On a day-to-day basis, this means writing letters to Members of Congress or state legislatures urging them to support or oppose specific bills or amendments. At the federal level one of our most effective tools is our annual “Rating of Congress.” Published every year for decades, this is a scorecard that grades Representatives and Senators based exclusively on how they vote on every roll call regarding taxes, spending, and regulation. Alerts are sent prior to important votes advising what position will be considered “pro-taxpayer.” We also engage in many of the typical activities of other 501(c)(4) organizations including communicating with our members and the public via email, newspaper, and the radio.

        Under the new guidelines proposed by the IRS these basic activities would soon be considered “candidate-related,” and thus forbidden, simply due to the fact that many incumbent officials run repeatedly for elected office. In order to avoid compromising our tax status, we would be forced to severely curtail or eliminate the principal tools by which we educate our members and the public on what exactly the people they chose to represent them  (who are often far removed from their constituents) are doing in Washington. For example, complying with the “blackout” period described in the proposed rule constitutes an enormous technological hurdle in and of itself. Given the public nature of our website and the way search engines and other websites cache and share information, it would be virtually impossible to hide all past references to candidates at any given time.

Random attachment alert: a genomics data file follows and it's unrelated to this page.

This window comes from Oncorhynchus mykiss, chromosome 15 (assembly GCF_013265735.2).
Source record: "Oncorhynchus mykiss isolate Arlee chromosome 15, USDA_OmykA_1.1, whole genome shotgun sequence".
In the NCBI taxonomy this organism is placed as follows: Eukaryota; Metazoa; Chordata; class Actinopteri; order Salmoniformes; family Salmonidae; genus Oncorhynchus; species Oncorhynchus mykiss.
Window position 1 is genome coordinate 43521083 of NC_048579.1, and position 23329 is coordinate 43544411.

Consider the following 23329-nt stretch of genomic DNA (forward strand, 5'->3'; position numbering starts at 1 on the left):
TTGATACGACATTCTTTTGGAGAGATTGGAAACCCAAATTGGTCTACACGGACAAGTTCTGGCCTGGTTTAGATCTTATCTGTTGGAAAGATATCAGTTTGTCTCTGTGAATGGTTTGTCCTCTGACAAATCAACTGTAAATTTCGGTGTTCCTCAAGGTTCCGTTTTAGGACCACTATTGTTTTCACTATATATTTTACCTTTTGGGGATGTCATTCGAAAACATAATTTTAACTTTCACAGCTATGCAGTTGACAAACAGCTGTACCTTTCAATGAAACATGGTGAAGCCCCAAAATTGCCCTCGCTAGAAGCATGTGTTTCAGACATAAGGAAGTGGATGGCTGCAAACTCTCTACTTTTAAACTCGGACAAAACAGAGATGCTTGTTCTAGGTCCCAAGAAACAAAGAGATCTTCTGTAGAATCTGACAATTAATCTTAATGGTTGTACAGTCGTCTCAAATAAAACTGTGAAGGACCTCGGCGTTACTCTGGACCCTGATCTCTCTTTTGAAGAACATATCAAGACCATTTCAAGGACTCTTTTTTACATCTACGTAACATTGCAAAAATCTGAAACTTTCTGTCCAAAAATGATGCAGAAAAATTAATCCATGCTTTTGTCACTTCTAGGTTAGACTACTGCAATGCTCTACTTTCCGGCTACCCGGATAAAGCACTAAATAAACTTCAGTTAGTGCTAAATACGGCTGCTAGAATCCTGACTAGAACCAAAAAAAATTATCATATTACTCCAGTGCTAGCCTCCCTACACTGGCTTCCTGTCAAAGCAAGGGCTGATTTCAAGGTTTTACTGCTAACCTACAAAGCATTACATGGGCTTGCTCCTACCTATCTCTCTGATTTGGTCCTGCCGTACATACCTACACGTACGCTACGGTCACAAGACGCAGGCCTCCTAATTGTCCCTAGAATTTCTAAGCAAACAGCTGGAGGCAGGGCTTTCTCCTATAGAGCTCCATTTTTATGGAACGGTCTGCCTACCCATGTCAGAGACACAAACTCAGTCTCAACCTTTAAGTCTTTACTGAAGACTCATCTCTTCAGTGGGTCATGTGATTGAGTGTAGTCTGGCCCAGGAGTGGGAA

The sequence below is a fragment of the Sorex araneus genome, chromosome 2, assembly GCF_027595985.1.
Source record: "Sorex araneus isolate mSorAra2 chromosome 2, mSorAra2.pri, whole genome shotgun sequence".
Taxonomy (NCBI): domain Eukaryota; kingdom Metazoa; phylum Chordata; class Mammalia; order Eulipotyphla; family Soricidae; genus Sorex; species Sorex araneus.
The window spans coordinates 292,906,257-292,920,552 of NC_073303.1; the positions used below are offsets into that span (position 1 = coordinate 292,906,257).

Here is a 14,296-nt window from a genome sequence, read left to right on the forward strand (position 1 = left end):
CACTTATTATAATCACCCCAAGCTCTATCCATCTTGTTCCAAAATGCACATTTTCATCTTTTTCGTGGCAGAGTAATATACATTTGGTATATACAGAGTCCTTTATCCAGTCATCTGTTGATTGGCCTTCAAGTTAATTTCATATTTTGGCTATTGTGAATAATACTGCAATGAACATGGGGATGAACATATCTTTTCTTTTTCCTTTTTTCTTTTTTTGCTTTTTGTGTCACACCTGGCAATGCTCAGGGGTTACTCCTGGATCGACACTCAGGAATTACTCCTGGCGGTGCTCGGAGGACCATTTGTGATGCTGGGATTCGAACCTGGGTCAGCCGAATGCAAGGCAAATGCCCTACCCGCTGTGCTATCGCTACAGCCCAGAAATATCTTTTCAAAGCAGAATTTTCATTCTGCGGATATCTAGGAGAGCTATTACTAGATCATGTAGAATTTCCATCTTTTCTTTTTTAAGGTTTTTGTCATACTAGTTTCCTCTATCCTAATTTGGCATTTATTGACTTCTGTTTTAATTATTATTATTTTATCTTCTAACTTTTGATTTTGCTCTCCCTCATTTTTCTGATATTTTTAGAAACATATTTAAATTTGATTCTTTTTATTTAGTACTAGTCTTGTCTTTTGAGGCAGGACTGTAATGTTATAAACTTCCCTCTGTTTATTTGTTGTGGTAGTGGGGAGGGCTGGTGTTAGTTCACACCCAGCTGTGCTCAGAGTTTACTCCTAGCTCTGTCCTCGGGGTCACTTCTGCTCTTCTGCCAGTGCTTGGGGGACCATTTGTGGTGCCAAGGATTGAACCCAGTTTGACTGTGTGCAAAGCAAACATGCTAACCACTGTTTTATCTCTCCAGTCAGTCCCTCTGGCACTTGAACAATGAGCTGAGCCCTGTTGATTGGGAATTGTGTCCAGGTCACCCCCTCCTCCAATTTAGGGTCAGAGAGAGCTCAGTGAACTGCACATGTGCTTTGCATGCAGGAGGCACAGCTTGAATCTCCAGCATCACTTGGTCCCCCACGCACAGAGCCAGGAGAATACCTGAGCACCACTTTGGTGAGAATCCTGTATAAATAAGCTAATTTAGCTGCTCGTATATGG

In our opinion, current political speech standards promulgated by the Federal Election Commission – while not always ideal – adequately distinguish between citizen education and electioneering. It is not all that daunting to differentiate between a scorecard that evaluates all legislators against the same yardstick, using publicly available voting records, and an advertisement or statement urging voters to support a specific candidate or party. Indeed, as other legal minds have pointed out, the IRS’s proposed rule would introduce vagaries and tests that would be far more capricious and cumbersome than the FEC’s regime, to an uncertain effect. As an organization whose members have taken an active, keen interest in efficient tax administration, we continue to question the wisdom of involving the IRS in the minutiae of political speech and activity questions when another federal agency, FEC has long policed such matters.